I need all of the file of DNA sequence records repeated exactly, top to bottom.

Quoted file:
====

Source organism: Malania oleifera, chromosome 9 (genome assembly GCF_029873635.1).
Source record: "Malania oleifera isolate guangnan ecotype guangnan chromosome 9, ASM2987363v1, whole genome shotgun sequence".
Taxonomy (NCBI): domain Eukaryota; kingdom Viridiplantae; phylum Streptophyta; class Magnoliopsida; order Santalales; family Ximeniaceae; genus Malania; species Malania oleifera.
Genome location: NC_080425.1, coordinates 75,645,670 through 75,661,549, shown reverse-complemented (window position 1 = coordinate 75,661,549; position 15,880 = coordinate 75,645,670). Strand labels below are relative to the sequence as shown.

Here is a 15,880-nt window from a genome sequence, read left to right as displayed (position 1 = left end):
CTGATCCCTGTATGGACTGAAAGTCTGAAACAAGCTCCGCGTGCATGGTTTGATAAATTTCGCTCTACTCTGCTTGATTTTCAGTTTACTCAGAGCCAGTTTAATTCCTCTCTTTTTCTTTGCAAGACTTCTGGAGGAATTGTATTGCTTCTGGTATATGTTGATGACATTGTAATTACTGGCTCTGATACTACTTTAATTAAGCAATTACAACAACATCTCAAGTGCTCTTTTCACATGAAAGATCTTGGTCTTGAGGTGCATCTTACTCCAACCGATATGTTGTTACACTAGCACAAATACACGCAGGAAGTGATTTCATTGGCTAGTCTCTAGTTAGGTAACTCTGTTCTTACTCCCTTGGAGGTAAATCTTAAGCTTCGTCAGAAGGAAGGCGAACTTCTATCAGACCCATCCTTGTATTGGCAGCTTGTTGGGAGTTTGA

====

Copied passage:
Source organism: Malania oleifera, chromosome 9 (genome assembly GCF_029873635.1).
Source record: "Malania oleifera isolate guangnan ecotype guangnan chromosome 9, ASM2987363v1, whole genome shotgun sequence".
Taxonomy (NCBI): domain Eukaryota; kingdom Viridiplantae; phylum Streptophyta; class Magnoliopsida; order Santalales; family Ximeniaceae; genus Malania; species Malania oleifera.
Genome location: NC_080425.1, coordinates 75,645,670 through 75,661,549, shown reverse-complemented (window position 1 = coordinate 75,661,549; position 15,880 = coordinate 75,645,670). Strand labels below are relative to the sequence as shown.

Here is a 15,880-nt window from a genome sequence, read left to right as displayed (position 1 = left end):
CTGATCCCTGTATGGACTGAAAGTCTGAAACAAGCTCCGCGTGCATGGTTTGATAAATTTCGCTCTACTCTGCTTGATTTTCAGTTTACTCAGAGCCAGTTTAATTCCTCTCTTTTTCTTTGCAAGACTTCTGGAGGAATTGTATTGCTTCTGGTATATGTTGATGACATTGTAATTACTGGCTCTGATACTACTTTAATTAAGCAATTACAACAACATCTCAAGTGCTCTTTTCACATGAAAGATCTTGGTCTTGAGGTGCATCTTACTCCAACCGATATGTTGTTACACTAGCACAAATACACGCAGGAAGTGATTTCATTGGCTAGTCTCTAGTTAGGTAACTCTGTTCTTACTCCCTTGGAGGTAAATCTTAAGCTTCGTCAGAAGGAAGGCGAACTTCTATCAGACCCATCCTTGTATTGGCAGCTTGTTGGGAGTTTGA